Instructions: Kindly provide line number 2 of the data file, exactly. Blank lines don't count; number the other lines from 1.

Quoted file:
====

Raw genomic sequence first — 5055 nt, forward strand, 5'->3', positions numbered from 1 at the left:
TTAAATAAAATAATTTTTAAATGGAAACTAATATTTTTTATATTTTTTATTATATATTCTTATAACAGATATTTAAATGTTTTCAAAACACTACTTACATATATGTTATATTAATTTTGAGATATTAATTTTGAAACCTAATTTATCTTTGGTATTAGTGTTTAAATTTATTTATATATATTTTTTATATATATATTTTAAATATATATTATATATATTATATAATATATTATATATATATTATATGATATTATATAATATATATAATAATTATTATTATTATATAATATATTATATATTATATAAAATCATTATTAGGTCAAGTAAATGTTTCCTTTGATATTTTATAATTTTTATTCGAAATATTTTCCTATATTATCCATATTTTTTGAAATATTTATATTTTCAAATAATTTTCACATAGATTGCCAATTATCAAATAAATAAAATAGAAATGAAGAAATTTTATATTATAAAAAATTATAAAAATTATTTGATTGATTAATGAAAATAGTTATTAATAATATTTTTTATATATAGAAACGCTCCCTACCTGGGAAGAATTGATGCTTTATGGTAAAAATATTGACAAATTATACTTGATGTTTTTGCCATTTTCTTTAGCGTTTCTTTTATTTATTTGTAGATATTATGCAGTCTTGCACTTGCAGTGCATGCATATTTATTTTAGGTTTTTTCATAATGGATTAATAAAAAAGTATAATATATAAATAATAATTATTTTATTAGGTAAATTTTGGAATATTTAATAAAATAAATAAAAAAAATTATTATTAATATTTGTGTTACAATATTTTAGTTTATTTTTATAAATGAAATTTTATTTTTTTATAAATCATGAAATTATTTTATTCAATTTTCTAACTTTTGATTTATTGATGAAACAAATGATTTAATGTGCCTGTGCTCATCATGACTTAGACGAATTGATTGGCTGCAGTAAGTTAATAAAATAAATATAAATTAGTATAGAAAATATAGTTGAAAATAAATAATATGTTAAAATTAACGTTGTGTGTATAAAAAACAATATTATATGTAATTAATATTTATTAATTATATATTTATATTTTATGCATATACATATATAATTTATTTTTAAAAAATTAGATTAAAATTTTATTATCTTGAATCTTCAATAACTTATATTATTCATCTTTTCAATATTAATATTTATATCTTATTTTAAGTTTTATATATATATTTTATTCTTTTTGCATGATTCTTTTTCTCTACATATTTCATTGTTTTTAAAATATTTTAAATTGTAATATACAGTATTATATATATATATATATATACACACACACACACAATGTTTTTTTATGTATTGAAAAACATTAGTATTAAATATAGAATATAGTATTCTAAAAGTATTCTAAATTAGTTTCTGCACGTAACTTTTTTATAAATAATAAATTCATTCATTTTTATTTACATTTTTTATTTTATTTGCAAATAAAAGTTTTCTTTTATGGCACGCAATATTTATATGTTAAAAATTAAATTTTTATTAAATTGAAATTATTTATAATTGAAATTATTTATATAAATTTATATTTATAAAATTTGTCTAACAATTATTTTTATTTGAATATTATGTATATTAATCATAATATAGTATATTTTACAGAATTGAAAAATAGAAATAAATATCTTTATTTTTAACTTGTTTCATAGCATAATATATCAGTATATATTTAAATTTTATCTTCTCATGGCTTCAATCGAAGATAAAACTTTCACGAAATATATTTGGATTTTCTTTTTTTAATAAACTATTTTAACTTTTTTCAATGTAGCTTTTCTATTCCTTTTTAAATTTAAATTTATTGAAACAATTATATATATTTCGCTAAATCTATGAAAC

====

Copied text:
TTAAATAAAATAATTTTTAAATGGAAACTAATATTTTTTATATTTTTTATTATATATTCTTATAACAGATATTTAAATGTTTTCAAAACACTACTTACATATATGTTATATTAATTTTGAGATATTAATTTTGAAACCTAATTTATCTTTGGTATTAGTGTTTAAATTTATTTATATATATTTTTTATATATATATTTTAAATATATATTATATATATTATATAATATATTATATATATATTATATGATATTATATAATATATATAATAATTATTATTATTATATAATATATTATATATTATATAAAATCATTATTAGGTCAAGTAAATGTTTCCTTTGATATTTTATAATTTTTATTCGAAATATTTTCCTATATTATCCATATTTTTTGAAATATTTATATTTTCAAATAATTTTCACATAGATTGCCAATTATCAAATAAATAAAATAGAAATGAAGAAATTTTATATTATAAAAAATTATAAAAATTATTTGATTGATTAATGAAAATAGTTATTAATAATATTTTTTATATATAGAAACGCTCCCTACCTGGGAAGAATTGATGCTTTATGGTAAAAATATTGACAAATTATACTTGATGTTTTTGCCATTTTCTTTAGCGTTTCTTTTATTTATTTGTAGATATTATGCAGTCTTGCACTTGCAGTGCATGCATATTTATTTTAGGTTTTTTCATAATGGATTAATAAAAAAGTATAATATATAAATAATAATTATTTTATTAGGTAAATTTTGGAATATTTAATAAAATAAATAAAAAAAATTATTATTAATATTTGTGTTACAATATTTTAGTTTATTTTTATAAATGAAATTTTATTTTTTTATAAATCATGAAATTATTTTATTCAATTTTCTAACTTTTGATTTATTGATGAAACAAATGATTTAATGTGCCTGTGCTCATCATGACTTAGACGAATTGATTGGCTGCAGTAAGTTAATAAAATAAATATAAATTAGTATAGAAAATATAGTTGAAAATAAATAATATGTTAAAATTAACGTTGTGTGTATAAAAAACAATATTATATGTAATTAATATTTATTAATTATATATTTATATTTTATGCATATACATATATAATTTATTTTTAAAAAATTAGATTAAAATTTTATTATCTTGAATCTTCAATAACTTATATTATTCATCTTTTCAATATTAATATTTATATCTTATTTTAAGTTTTATATATATATTTTATTCTTTTTGCATGATTCTTTTTCTCTACATATTTCATTGTTTTTAAAATATTTTAAATTGTAATATACAGTATTATATATATATATATATATACACACACACACACAATGTTTTTTTATGTATTGAAAAACATTAGTATTAAATATAGAATATAGTATTCTAAAAGTATTCTAAATTAGTTTCTGCACGTAACTTTTTTATAAATAATAAATTCATTCATTTTTATTTACATTTTTTATTTTATTTGCAAATAAAAGTTTTCTTTTATGGCACGCAATATTTATATGTTAAAAATTAAATTTTTATTAAATTGAAATTATTTATAATTGAAATTATTTATATAAATTTATATTTATAAAATTTGTCTAACAATTATTTTTATTTGAATATTATGTATATTAATCATAATATAGTATATTTTACAGAATTGAAAAATAGAAATAAATATCTTTATTTTTAACTTGTTTCATAGCATAATATATCAGTATATATTTAAATTTTATCTTCTCATGGCTTCAATCGAAGATAAAACTTTCACGAAATATATTTGGATTTTCTTTTTTTAATAAACTATTTTAACTTTTTTCAATGTAGCTTTTCTATTCCTTTTTAAATTTAAATTTATTGAAACAATTATATATATTTCGCTAAATCTATGAAAC